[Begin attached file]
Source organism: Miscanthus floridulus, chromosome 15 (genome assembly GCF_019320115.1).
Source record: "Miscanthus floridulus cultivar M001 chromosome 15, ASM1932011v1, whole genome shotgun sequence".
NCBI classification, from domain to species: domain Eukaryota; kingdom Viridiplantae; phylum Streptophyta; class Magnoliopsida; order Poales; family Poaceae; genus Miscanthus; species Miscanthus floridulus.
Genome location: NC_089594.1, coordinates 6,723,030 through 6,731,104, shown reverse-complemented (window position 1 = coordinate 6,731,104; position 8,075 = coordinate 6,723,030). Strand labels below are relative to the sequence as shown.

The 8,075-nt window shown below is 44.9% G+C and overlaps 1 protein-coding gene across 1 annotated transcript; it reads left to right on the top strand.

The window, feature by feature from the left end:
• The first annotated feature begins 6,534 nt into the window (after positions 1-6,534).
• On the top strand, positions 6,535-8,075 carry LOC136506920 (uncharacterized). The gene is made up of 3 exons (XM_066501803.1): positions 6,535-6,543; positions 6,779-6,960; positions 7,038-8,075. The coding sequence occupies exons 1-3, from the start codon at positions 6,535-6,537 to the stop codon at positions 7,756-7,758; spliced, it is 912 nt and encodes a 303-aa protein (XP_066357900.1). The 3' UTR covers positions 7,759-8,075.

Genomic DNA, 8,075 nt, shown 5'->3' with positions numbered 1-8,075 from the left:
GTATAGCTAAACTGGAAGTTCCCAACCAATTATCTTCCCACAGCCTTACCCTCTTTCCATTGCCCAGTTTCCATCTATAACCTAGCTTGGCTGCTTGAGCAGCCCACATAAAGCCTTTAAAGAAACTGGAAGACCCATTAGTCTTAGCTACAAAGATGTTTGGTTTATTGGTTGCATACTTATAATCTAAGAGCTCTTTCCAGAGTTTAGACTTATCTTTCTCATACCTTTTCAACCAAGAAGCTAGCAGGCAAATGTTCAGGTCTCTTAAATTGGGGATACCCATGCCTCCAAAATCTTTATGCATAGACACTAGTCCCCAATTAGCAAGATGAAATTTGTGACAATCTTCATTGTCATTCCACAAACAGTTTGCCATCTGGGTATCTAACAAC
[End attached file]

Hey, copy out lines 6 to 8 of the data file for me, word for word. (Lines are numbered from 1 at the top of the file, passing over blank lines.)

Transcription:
The window, feature by feature from the left end:
• The first annotated feature begins 6,534 nt into the window (after positions 1-6,534).
• On the top strand, positions 6,535-8,075 carry LOC136506920 (uncharacterized). The gene is made up of 3 exons (XM_066501803.1): positions 6,535-6,543; positions 6,779-6,960; positions 7,038-8,075. The coding sequence occupies exons 1-3, from the start codon at positions 6,535-6,537 to the stop codon at positions 7,756-7,758; spliced, it is 912 nt and encodes a 303-aa protein (XP_066357900.1). The 3' UTR covers positions 7,759-8,075.